Socceroos' back-three defence not the problem, insists Ron Smith

The Socceroos' current problems stem from how they defend as a unit not from the number of men in the back line, insists respected coach Ron Smith, who says critics of Australia's back-three formation are off the mark.


Ange Postecoglou must sort out the Socceroos' defence Source: EPA

The Socceroos are struggling to adapt to a new 3-2-4-1 system that has yielded a series of negative results.

Only days after the Socceroos were thrashed 4-0 by Brazil in Melbourne, they lost 3-2 to Germany in their first match of the FIFA Confederations Cup, with Ange Postcoglou's three-at-the-back system copping harsh criticism.

Smith has a vast knowledge of Australian football, having been the AIS coach, worked as Football Federation Australia's technical manager as well as having stints as Perth Glory coach and Brisbane Roar assistant coach.

He believes the formation is not the Socceroos' main problem.

"If you don't organise to defend with a back four you have to rely on midfield players tracking runners. That's the choice Ange will have to make ... it's one or the other ... and as a coach you sink or swim on your choices," Smith said.

"I've always been a big fan of using a back three from an attacking perspective to allow a central defender to move into midfield facing forward but I always defended with a back four to fill the space behind the wing back when he pressed the ball.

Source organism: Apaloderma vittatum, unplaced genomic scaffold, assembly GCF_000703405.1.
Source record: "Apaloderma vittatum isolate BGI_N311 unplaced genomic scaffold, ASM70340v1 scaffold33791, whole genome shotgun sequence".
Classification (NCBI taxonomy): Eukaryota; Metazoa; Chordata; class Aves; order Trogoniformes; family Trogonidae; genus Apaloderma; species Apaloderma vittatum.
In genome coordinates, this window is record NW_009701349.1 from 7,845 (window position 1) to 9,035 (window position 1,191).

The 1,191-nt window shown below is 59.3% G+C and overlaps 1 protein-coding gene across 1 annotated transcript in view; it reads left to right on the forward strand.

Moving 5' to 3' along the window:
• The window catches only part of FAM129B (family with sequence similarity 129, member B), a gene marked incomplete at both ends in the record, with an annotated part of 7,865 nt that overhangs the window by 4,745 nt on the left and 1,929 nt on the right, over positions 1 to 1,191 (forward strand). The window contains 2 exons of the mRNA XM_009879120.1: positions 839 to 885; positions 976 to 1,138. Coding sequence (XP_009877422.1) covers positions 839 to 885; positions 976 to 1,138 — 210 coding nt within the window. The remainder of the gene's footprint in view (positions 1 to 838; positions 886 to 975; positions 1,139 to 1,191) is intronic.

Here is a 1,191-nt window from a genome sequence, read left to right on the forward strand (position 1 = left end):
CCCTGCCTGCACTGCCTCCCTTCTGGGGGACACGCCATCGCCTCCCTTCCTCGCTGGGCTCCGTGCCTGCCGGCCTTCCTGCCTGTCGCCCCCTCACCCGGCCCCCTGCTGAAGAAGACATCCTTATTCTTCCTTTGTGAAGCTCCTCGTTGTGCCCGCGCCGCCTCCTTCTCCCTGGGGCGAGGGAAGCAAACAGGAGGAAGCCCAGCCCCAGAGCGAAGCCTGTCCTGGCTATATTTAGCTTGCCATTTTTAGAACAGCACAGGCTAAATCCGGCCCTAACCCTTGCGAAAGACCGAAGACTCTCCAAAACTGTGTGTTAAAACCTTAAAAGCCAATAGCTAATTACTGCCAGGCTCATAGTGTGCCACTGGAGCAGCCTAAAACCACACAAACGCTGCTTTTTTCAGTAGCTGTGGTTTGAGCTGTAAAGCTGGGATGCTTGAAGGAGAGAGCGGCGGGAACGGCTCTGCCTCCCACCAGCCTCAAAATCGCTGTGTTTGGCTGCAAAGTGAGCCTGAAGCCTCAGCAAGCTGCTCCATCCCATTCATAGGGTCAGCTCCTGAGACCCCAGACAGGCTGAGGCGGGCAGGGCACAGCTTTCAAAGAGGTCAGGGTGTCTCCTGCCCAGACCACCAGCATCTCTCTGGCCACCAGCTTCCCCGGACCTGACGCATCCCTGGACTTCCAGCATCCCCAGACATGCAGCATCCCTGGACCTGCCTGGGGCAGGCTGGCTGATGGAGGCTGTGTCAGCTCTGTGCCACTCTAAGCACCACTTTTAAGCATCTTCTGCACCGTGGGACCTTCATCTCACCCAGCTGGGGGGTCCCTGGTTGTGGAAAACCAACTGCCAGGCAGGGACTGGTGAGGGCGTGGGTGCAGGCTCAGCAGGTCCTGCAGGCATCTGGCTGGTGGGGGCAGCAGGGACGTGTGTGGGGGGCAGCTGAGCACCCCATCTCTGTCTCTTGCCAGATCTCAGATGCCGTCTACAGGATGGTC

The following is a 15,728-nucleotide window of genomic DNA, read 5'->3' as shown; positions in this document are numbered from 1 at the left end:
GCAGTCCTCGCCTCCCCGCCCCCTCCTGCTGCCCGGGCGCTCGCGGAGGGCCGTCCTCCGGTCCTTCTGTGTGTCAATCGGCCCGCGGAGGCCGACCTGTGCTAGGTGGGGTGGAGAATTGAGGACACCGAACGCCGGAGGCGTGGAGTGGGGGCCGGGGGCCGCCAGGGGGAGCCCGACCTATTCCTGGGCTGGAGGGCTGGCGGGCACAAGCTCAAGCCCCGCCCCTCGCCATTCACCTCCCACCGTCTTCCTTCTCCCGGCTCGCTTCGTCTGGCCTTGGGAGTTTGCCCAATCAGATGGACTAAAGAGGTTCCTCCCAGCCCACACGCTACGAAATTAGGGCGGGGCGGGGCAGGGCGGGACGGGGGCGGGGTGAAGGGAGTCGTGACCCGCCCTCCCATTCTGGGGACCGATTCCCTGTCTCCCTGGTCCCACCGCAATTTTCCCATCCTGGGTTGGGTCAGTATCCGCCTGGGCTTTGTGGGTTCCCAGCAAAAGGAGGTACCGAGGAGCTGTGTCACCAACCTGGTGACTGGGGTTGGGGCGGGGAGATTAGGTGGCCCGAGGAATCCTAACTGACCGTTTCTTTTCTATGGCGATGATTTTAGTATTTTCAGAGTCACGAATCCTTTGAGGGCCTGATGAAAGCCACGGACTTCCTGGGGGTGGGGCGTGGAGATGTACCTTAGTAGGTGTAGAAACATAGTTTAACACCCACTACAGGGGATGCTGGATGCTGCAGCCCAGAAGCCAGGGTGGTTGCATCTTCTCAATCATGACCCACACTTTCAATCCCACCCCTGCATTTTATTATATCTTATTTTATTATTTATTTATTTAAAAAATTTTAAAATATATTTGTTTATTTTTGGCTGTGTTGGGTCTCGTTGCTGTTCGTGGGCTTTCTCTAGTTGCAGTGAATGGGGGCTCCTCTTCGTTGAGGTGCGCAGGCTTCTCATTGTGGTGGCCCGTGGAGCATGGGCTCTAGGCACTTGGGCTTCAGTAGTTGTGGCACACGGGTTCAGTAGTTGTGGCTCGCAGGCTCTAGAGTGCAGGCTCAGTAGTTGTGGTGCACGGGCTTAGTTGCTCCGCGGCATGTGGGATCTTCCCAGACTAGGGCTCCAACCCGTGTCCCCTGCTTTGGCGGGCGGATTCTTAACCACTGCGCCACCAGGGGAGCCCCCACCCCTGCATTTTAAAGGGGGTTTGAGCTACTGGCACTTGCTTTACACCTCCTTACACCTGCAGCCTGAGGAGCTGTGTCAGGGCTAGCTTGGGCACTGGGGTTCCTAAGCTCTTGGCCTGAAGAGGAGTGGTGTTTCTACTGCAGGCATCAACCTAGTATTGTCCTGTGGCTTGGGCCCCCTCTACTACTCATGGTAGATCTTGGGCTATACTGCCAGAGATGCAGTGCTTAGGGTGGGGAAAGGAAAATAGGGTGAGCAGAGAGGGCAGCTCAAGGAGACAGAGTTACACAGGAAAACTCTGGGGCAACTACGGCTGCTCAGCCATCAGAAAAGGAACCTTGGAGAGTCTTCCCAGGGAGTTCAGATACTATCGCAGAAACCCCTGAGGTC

"If you leave open spaces attackers will run into them so in a zonal system you just try to fill the spaces and have players ready to pick up forward runs.

"To illustrate my point about defending I'd say this: we conceded goals at the 2014 World Cup with a back four and we've conceded goals against similar opposition with a back three so it doesn't really matter which system you have ... it's how you apply it."

Smith expects Postecoglou to stick with his controversial system for the rest of the Confederations Cup and FIFA World Cup qualifiers.

But he insisted it was more about implementation than formation.

He mentioned the goal Brazil's Diego Souza scored in 12 seconds against Australia and Tom Rogic's equaliser against Germany as good examples, noting that they both came about due to possession being lost not because of the formation.

"Ange will persevere with three at the back but it's how the team defends as a unit that is causing concern," he said.

"Let's not forget that many goals are scored in transition and whatever system a team uses often has no bearing on how goals are scored or conceded.

"Any system will have strengths and weaknesses but the fact is if players receive more passes when they can see their immediate opponent they will lose the ball much less than when they can't see their opponent regardless of the system.

"If and when you are pressing high and the opposition play long balls you can use two on one at the back or three on two with a safety valve close by, deciding to employ a back four usually happens when you have been forced back or you choose to defend in your back third.

"So it doesn't matter which system you choose as a coach ... there are principles that have to be applied. It's just a question of how you do it. That's the beauty of football.

"The more often opponents get shots at goal the more you question your defending structures and I'm sure Ange will be doing exactly that, but I say again more chances are created in transition when an attacking move breaks down and players are committed."

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4 min read
Published 21 June 2017 at 8:15am
By Philip Micallef